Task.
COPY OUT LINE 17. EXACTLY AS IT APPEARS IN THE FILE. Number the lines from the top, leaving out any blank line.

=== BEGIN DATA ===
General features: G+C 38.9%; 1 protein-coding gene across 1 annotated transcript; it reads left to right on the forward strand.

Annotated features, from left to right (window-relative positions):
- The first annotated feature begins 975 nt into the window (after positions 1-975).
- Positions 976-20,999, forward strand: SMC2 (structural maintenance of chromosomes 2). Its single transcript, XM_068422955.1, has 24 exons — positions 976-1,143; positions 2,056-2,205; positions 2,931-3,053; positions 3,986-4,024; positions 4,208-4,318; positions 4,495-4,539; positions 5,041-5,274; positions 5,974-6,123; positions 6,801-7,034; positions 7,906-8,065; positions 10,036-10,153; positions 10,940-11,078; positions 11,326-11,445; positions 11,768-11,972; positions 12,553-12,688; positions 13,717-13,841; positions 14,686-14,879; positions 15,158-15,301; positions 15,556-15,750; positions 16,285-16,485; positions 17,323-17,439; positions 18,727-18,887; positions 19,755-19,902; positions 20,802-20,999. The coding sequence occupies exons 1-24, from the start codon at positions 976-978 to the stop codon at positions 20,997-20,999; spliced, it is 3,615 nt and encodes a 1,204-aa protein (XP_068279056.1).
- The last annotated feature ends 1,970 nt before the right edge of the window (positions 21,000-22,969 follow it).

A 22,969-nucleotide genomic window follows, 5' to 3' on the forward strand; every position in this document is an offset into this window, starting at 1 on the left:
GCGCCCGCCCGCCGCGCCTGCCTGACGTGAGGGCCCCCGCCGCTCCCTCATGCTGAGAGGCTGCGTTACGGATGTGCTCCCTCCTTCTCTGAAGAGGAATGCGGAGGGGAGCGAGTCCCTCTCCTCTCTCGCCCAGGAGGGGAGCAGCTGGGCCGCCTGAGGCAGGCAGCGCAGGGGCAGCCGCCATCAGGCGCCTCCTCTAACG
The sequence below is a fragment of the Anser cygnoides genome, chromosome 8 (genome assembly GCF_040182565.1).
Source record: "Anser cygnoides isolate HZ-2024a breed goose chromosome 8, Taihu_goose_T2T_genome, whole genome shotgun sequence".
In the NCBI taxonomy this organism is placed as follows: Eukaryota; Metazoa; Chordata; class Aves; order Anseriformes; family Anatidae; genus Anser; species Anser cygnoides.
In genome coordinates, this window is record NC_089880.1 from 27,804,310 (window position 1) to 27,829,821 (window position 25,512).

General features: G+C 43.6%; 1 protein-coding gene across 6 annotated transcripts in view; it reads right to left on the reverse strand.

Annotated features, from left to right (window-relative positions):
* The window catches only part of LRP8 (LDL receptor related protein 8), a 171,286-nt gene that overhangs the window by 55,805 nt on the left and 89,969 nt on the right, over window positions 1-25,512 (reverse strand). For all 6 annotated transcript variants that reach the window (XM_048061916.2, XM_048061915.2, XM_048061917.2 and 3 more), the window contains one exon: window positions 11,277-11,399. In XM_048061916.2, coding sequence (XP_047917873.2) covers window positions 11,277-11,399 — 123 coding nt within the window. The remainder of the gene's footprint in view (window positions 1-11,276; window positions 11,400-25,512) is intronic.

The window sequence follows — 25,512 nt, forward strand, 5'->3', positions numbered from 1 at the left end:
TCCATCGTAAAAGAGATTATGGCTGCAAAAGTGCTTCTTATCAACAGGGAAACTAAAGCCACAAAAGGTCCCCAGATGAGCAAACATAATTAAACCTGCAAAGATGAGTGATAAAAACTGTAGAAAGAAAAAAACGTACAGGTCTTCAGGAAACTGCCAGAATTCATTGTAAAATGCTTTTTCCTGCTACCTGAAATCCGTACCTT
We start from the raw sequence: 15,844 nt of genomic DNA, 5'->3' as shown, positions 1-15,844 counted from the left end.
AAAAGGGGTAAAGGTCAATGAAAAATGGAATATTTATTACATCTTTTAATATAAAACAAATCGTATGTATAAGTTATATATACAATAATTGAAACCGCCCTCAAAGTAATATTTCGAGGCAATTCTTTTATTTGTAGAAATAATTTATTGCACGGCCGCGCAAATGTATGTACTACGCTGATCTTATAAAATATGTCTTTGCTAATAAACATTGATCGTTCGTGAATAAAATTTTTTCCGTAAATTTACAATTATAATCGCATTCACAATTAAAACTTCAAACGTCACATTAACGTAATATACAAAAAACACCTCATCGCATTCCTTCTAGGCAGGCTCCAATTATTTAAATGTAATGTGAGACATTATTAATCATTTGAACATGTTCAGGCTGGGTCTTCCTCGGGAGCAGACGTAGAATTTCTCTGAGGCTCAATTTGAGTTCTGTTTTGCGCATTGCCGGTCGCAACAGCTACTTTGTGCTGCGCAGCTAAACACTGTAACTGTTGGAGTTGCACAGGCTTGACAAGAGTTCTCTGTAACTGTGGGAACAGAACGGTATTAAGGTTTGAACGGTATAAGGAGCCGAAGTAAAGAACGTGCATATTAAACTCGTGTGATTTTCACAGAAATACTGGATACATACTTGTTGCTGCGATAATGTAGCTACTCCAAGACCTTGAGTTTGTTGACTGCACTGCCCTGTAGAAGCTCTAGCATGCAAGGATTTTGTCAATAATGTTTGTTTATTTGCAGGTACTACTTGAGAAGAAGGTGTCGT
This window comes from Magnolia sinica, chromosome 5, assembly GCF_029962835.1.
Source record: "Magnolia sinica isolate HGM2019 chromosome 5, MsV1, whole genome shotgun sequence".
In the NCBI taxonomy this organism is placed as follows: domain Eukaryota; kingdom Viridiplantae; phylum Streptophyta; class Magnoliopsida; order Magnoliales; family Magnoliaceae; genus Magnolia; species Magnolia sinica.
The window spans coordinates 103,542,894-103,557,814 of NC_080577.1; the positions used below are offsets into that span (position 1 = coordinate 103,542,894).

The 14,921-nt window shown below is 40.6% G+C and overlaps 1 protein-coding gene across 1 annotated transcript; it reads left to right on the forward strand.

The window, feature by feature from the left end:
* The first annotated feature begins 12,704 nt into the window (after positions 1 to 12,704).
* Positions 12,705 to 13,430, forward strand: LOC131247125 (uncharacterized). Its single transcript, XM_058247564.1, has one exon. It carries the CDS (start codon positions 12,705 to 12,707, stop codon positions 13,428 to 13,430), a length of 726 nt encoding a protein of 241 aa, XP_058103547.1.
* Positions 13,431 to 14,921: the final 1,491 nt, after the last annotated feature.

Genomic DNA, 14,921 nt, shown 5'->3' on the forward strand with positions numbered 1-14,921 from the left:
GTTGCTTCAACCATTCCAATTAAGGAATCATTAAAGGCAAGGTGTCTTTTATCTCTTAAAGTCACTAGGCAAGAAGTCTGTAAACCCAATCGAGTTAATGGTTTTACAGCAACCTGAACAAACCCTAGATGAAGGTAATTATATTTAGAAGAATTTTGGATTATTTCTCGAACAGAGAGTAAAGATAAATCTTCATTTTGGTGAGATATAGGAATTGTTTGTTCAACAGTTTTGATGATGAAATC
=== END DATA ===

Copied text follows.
We start from the raw sequence: 15,844 nt of genomic DNA, 5'->3' as shown, positions 1-15,844 counted from the left end.